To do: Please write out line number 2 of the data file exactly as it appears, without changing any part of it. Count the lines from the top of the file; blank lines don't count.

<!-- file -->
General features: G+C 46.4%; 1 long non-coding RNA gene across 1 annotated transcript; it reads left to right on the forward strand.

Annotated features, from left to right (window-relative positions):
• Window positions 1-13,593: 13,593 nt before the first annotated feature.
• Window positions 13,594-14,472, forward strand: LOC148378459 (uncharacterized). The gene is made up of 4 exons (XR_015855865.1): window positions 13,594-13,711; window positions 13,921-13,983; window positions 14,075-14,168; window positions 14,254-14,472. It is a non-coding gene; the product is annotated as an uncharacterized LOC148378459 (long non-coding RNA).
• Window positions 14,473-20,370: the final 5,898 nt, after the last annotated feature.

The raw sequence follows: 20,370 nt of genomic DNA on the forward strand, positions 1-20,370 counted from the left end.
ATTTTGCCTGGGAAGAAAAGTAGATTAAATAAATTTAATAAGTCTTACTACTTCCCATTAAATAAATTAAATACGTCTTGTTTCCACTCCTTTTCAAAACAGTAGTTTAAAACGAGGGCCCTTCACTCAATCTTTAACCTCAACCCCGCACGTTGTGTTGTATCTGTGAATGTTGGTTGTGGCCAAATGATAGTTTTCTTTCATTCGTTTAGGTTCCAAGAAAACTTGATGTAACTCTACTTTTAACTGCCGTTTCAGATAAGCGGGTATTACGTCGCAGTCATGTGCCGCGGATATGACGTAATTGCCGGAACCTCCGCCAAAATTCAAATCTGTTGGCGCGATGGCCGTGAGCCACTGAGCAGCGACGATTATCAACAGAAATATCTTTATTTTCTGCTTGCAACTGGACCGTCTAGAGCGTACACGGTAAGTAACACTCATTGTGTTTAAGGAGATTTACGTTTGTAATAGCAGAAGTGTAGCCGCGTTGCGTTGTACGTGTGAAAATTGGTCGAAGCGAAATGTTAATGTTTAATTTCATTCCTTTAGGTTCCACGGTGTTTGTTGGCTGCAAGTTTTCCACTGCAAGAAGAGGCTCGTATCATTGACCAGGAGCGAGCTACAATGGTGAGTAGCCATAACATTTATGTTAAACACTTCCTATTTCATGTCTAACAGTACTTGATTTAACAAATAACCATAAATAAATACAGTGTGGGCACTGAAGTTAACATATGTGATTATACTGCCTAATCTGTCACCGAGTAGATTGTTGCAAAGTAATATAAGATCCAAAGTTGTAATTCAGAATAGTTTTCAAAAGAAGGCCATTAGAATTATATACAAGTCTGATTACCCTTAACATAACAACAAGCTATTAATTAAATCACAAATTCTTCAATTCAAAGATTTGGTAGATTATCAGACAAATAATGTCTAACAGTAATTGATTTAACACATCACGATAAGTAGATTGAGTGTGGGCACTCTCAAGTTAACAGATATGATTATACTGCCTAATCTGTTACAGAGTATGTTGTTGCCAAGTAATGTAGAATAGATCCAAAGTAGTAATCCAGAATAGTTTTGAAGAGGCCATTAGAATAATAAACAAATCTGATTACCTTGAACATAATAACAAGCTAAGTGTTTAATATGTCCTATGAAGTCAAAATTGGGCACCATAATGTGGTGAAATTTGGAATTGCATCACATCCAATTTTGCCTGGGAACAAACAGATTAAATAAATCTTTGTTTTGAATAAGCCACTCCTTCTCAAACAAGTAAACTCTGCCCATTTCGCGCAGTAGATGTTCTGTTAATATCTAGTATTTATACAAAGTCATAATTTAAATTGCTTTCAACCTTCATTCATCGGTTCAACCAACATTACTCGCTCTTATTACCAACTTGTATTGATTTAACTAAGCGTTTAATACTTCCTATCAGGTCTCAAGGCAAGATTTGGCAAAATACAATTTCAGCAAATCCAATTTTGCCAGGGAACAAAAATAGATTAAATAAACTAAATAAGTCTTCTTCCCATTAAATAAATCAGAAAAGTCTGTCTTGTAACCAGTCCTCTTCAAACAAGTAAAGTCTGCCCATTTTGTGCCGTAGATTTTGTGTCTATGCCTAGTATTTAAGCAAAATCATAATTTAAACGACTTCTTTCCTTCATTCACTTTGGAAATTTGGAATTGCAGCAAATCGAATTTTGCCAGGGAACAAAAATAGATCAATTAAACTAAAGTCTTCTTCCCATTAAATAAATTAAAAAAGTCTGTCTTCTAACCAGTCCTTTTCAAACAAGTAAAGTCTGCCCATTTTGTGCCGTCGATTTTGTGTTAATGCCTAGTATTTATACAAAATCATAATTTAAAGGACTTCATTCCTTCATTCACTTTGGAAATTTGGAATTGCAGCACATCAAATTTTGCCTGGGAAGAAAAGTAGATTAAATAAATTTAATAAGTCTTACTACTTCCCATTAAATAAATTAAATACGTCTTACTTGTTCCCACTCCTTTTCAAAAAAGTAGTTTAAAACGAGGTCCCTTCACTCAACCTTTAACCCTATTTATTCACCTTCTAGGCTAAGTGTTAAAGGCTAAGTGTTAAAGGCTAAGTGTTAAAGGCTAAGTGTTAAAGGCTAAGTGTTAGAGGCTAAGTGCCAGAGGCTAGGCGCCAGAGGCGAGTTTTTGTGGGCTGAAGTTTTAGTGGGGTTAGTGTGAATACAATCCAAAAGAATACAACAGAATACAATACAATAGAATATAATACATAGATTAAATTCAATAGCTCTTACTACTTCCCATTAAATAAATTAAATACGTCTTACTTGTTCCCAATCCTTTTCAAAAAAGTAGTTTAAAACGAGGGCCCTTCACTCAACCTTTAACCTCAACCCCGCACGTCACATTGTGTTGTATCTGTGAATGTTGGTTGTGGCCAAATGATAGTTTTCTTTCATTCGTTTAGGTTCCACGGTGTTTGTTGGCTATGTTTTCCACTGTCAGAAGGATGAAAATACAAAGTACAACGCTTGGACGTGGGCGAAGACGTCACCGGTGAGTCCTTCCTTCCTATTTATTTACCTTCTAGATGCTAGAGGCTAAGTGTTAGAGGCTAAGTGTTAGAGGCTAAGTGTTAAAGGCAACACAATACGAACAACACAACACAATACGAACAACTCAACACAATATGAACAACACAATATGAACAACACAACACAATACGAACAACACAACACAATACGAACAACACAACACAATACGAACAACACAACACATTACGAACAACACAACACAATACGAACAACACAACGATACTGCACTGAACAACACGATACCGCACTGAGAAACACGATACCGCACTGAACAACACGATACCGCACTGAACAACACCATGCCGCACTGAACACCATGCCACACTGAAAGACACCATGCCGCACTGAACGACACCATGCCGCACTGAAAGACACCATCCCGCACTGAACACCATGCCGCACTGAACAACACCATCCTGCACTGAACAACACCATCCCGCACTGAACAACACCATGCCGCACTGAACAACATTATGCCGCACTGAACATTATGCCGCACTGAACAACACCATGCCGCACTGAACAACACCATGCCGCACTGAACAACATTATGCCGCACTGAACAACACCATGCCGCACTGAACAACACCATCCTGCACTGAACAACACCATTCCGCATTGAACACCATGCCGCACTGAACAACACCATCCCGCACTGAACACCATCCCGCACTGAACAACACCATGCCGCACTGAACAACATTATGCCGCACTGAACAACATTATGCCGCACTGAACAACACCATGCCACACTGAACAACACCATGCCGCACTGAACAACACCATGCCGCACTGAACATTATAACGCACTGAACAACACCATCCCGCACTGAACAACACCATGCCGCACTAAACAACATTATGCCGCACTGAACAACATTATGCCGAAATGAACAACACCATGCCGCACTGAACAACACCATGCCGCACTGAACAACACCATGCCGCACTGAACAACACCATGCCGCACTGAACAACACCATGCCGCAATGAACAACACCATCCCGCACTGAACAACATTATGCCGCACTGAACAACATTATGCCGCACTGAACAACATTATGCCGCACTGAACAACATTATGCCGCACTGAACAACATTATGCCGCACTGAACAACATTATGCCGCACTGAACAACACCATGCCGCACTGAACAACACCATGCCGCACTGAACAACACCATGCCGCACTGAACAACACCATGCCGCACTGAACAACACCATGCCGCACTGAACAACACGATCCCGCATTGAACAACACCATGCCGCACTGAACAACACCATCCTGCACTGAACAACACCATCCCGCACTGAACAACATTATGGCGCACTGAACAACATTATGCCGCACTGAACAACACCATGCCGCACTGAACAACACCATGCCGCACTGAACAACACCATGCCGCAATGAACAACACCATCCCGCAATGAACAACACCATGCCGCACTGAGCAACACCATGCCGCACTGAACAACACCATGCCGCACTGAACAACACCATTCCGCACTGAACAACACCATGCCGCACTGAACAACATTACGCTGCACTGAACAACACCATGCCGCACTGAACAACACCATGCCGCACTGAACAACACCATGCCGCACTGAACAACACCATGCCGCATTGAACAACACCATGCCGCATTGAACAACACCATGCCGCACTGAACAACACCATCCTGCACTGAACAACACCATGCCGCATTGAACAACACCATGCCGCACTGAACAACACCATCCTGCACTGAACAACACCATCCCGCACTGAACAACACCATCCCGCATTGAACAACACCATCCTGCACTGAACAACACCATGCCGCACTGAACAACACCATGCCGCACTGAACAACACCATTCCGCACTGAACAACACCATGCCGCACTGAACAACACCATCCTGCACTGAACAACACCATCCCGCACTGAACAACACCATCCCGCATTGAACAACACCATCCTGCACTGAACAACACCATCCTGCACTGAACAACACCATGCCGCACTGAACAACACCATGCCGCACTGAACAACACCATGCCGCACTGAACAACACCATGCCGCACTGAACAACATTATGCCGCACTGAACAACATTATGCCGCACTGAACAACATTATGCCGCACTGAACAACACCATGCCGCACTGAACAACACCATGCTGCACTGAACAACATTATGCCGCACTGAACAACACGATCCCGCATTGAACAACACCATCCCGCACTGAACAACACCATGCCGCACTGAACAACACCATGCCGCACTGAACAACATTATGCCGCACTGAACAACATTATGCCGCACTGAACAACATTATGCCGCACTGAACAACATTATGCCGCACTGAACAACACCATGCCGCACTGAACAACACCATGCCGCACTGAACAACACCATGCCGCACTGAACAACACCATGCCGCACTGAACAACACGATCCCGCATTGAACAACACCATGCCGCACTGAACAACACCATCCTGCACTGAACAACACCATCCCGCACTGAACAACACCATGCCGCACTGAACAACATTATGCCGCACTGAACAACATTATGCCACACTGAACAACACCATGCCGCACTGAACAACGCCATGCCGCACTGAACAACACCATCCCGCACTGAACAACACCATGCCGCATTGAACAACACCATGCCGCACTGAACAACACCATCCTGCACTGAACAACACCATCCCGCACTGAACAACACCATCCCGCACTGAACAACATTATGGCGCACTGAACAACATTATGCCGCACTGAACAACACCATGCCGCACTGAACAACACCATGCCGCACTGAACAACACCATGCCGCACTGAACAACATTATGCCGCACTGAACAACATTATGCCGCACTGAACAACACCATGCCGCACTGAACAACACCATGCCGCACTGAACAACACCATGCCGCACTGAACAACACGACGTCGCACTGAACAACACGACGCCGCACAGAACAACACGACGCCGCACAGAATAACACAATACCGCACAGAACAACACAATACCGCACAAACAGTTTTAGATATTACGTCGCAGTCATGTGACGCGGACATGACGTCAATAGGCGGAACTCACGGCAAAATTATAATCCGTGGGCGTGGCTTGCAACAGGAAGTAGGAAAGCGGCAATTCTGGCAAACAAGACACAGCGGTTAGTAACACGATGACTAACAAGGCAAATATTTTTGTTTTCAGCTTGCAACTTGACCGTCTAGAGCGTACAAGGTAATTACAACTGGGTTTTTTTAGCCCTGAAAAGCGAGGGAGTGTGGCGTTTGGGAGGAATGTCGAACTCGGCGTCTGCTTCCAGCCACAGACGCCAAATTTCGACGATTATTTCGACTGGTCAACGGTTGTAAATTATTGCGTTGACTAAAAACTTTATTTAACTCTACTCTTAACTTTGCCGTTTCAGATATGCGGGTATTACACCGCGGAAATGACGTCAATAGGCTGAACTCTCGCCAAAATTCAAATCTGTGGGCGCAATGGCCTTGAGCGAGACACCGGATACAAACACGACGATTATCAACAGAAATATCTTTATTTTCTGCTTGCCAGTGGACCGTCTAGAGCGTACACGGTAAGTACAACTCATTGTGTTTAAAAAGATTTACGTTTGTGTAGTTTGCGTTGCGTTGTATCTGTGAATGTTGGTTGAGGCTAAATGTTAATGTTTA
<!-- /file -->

Annotated features, from left to right (window-relative positions):